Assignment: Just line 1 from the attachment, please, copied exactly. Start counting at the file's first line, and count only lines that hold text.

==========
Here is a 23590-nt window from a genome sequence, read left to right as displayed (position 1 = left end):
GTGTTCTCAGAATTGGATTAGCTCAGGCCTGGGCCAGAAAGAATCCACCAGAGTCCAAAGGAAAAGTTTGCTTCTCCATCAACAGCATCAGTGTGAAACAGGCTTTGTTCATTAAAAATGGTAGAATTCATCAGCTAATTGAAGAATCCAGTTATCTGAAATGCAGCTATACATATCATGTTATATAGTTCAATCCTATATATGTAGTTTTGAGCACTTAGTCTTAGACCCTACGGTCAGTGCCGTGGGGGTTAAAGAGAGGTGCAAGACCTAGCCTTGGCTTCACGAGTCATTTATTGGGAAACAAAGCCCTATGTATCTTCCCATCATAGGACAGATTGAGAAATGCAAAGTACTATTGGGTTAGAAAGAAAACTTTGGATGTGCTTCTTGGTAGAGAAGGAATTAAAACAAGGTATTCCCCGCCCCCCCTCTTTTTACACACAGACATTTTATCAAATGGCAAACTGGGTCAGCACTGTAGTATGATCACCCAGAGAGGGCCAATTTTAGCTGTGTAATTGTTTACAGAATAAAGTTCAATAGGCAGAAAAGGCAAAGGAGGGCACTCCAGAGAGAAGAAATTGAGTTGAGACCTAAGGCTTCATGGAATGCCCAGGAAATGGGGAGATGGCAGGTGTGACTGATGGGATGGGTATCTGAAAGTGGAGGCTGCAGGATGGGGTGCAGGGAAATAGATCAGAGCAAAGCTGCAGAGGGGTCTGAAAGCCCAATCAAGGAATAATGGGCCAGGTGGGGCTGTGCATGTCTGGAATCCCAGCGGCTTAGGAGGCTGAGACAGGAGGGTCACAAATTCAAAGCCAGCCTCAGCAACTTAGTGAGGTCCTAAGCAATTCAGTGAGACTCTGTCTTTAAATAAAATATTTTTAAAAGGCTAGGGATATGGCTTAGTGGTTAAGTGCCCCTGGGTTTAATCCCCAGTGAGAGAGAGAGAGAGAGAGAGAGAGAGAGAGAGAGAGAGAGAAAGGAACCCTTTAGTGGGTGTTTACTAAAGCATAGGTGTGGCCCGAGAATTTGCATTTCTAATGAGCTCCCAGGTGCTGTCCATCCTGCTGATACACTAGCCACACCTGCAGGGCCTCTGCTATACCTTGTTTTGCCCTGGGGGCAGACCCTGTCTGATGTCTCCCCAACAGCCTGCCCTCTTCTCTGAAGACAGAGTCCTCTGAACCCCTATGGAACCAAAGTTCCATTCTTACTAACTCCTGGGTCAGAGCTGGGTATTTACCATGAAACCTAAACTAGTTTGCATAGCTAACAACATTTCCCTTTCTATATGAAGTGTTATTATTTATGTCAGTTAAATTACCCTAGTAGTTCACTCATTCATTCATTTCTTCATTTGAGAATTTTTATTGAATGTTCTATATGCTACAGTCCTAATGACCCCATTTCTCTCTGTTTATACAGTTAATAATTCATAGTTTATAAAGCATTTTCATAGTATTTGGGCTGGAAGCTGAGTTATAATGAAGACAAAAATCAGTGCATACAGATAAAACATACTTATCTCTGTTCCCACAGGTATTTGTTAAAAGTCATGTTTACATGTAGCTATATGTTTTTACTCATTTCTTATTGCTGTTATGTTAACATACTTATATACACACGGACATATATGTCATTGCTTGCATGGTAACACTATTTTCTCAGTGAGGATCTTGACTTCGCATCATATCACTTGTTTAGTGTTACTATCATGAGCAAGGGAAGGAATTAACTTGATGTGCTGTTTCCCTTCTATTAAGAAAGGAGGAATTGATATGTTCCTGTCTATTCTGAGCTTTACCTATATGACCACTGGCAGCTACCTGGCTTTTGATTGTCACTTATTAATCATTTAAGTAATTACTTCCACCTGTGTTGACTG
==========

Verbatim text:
Here is a 23590-nt window from a genome sequence, read left to right as displayed (position 1 = left end):